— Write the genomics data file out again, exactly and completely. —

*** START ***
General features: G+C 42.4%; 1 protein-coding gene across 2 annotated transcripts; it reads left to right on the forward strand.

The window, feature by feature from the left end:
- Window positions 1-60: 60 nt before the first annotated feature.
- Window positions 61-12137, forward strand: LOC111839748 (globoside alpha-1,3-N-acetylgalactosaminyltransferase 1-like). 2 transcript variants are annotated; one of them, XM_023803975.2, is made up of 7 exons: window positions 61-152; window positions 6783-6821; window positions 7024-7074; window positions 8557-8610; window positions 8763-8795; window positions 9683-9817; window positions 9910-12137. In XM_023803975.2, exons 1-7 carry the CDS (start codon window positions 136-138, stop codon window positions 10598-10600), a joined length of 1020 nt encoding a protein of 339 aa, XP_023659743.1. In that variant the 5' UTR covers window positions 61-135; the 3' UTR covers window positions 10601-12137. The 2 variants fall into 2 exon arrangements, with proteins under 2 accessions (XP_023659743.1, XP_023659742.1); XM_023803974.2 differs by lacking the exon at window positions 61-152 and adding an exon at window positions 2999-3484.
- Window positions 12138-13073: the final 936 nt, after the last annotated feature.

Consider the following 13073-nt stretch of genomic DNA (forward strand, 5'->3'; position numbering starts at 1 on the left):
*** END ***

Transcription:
General features: G+C 42.4%; 1 protein-coding gene across 2 annotated transcripts; it reads left to right on the forward strand.

The window, feature by feature from the left end:
- Window positions 1-60: 60 nt before the first annotated feature.
- Window positions 61-12137, forward strand: LOC111839748 (globoside alpha-1,3-N-acetylgalactosaminyltransferase 1-like). 2 transcript variants are annotated; one of them, XM_023803975.2, is made up of 7 exons: window positions 61-152; window positions 6783-6821; window positions 7024-7074; window positions 8557-8610; window positions 8763-8795; window positions 9683-9817; window positions 9910-12137. In XM_023803975.2, exons 1-7 carry the CDS (start codon window positions 136-138, stop codon window positions 10598-10600), a joined length of 1020 nt encoding a protein of 339 aa, XP_023659743.1. In that variant the 5' UTR covers window positions 61-135; the 3' UTR covers window positions 10601-12137. The 2 variants fall into 2 exon arrangements, with proteins under 2 accessions (XP_023659743.1, XP_023659742.1); XM_023803974.2 differs by lacking the exon at window positions 61-152 and adding an exon at window positions 2999-3484.
- Window positions 12138-13073: the final 936 nt, after the last annotated feature.

Consider the following 13073-nt stretch of genomic DNA (forward strand, 5'->3'; position numbering starts at 1 on the left):